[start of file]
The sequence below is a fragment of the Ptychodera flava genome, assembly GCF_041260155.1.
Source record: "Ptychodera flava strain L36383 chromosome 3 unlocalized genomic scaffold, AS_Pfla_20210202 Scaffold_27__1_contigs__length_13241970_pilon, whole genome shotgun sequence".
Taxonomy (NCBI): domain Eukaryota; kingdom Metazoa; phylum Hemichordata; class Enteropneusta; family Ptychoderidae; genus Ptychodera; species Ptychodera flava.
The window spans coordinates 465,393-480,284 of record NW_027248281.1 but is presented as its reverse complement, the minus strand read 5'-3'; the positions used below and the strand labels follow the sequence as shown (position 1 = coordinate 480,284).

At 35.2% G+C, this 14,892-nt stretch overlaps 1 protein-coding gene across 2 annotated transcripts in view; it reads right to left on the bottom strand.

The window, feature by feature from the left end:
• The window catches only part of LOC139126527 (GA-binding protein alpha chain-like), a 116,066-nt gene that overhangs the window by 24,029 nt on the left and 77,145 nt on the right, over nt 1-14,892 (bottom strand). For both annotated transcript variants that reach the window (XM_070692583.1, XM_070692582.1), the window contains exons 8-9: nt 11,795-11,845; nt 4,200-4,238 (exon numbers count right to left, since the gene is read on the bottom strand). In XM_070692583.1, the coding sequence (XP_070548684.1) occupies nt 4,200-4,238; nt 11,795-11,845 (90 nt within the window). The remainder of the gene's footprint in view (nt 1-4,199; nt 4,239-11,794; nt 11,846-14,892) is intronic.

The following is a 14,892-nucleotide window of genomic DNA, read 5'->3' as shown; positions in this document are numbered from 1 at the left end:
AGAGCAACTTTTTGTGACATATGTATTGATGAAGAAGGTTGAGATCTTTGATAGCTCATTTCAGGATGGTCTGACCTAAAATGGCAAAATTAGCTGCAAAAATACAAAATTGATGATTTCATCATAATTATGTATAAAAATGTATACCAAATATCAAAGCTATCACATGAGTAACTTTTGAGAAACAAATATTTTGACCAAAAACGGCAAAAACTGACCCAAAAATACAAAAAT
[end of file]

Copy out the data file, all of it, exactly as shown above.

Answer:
The sequence below is a fragment of the Ptychodera flava genome, assembly GCF_041260155.1.
Source record: "Ptychodera flava strain L36383 chromosome 3 unlocalized genomic scaffold, AS_Pfla_20210202 Scaffold_27__1_contigs__length_13241970_pilon, whole genome shotgun sequence".
Taxonomy (NCBI): domain Eukaryota; kingdom Metazoa; phylum Hemichordata; class Enteropneusta; family Ptychoderidae; genus Ptychodera; species Ptychodera flava.
The window spans coordinates 465,393-480,284 of record NW_027248281.1 but is presented as its reverse complement, the minus strand read 5'-3'; the positions used below and the strand labels follow the sequence as shown (position 1 = coordinate 480,284).

At 35.2% G+C, this 14,892-nt stretch overlaps 1 protein-coding gene across 2 annotated transcripts in view; it reads right to left on the bottom strand.

The window, feature by feature from the left end:
• The window catches only part of LOC139126527 (GA-binding protein alpha chain-like), a 116,066-nt gene that overhangs the window by 24,029 nt on the left and 77,145 nt on the right, over nt 1-14,892 (bottom strand). For both annotated transcript variants that reach the window (XM_070692583.1, XM_070692582.1), the window contains exons 8-9: nt 11,795-11,845; nt 4,200-4,238 (exon numbers count right to left, since the gene is read on the bottom strand). In XM_070692583.1, the coding sequence (XP_070548684.1) occupies nt 4,200-4,238; nt 11,795-11,845 (90 nt within the window). The remainder of the gene's footprint in view (nt 1-4,199; nt 4,239-11,794; nt 11,846-14,892) is intronic.

The following is a 14,892-nucleotide window of genomic DNA, read 5'->3' as shown; positions in this document are numbered from 1 at the left end:
AGAGCAACTTTTTGTGACATATGTATTGATGAAGAAGGTTGAGATCTTTGATAGCTCATTTCAGGATGGTCTGACCTAAAATGGCAAAATTAGCTGCAAAAATACAAAATTGATGATTTCATCATAATTATGTATAAAAATGTATACCAAATATCAAAGCTATCACATGAGTAACTTTTGAGAAACAAATATTTTGACCAAAAACGGCAAAAACTGACCCAAAAATACAAAAAT